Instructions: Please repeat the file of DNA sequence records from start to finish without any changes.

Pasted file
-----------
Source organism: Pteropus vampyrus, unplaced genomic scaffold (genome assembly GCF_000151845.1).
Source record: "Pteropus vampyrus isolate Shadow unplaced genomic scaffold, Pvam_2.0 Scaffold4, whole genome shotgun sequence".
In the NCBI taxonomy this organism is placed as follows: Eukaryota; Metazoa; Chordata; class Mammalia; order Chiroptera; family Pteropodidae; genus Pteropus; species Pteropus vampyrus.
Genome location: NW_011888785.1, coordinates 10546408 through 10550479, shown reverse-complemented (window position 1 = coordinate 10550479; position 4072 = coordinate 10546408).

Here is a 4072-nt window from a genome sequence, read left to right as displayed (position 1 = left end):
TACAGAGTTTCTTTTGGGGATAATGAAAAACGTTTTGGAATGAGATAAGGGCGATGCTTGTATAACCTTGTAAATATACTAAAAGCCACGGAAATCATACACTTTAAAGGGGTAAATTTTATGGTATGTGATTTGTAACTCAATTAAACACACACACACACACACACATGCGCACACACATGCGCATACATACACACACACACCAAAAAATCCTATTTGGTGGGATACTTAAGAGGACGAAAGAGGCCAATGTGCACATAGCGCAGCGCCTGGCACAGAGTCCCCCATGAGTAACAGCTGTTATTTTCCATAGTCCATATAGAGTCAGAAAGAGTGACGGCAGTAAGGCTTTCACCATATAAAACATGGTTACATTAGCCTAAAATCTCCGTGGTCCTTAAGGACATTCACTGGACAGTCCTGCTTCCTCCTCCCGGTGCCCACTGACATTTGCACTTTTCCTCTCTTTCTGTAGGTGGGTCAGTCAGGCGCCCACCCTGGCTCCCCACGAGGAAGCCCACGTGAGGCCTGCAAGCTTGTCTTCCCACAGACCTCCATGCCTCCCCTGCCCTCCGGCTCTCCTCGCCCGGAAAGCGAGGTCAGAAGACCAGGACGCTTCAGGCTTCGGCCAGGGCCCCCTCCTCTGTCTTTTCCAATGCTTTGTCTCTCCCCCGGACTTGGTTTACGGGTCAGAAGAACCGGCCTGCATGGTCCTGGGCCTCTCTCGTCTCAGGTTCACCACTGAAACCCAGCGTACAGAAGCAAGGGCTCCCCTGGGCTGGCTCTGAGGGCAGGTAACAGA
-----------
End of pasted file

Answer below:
Source organism: Pteropus vampyrus, unplaced genomic scaffold (genome assembly GCF_000151845.1).
Source record: "Pteropus vampyrus isolate Shadow unplaced genomic scaffold, Pvam_2.0 Scaffold4, whole genome shotgun sequence".
In the NCBI taxonomy this organism is placed as follows: Eukaryota; Metazoa; Chordata; class Mammalia; order Chiroptera; family Pteropodidae; genus Pteropus; species Pteropus vampyrus.
Genome location: NW_011888785.1, coordinates 10546408 through 10550479, shown reverse-complemented (window position 1 = coordinate 10550479; position 4072 = coordinate 10546408).

Here is a 4072-nt window from a genome sequence, read left to right as displayed (position 1 = left end):
TACAGAGTTTCTTTTGGGGATAATGAAAAACGTTTTGGAATGAGATAAGGGCGATGCTTGTATAACCTTGTAAATATACTAAAAGCCACGGAAATCATACACTTTAAAGGGGTAAATTTTATGGTATGTGATTTGTAACTCAATTAAACACACACACACACACACACATGCGCACACACATGCGCATACATACACACACACACCAAAAAATCCTATTTGGTGGGATACTTAAGAGGACGAAAGAGGCCAATGTGCACATAGCGCAGCGCCTGGCACAGAGTCCCCCATGAGTAACAGCTGTTATTTTCCATAGTCCATATAGAGTCAGAAAGAGTGACGGCAGTAAGGCTTTCACCATATAAAACATGGTTACATTAGCCTAAAATCTCCGTGGTCCTTAAGGACATTCACTGGACAGTCCTGCTTCCTCCTCCCGGTGCCCACTGACATTTGCACTTTTCCTCTCTTTCTGTAGGTGGGTCAGTCAGGCGCCCACCCTGGCTCCCCACGAGGAAGCCCACGTGAGGCCTGCAAGCTTGTCTTCCCACAGACCTCCATGCCTCCCCTGCCCTCCGGCTCTCCTCGCCCGGAAAGCGAGGTCAGAAGACCAGGACGCTTCAGGCTTCGGCCAGGGCCCCCTCCTCTGTCTTTTCCAATGCTTTGTCTCTCCCCCGGACTTGGTTTACGGGTCAGAAGAACCGGCCTGCATGGTCCTGGGCCTCTCTCGTCTCAGGTTCACCACTGAAACCCAGCGTACAGAAGCAAGGGCTCCCCTGGGCTGGCTCTGAGGGCAGGTAACAGA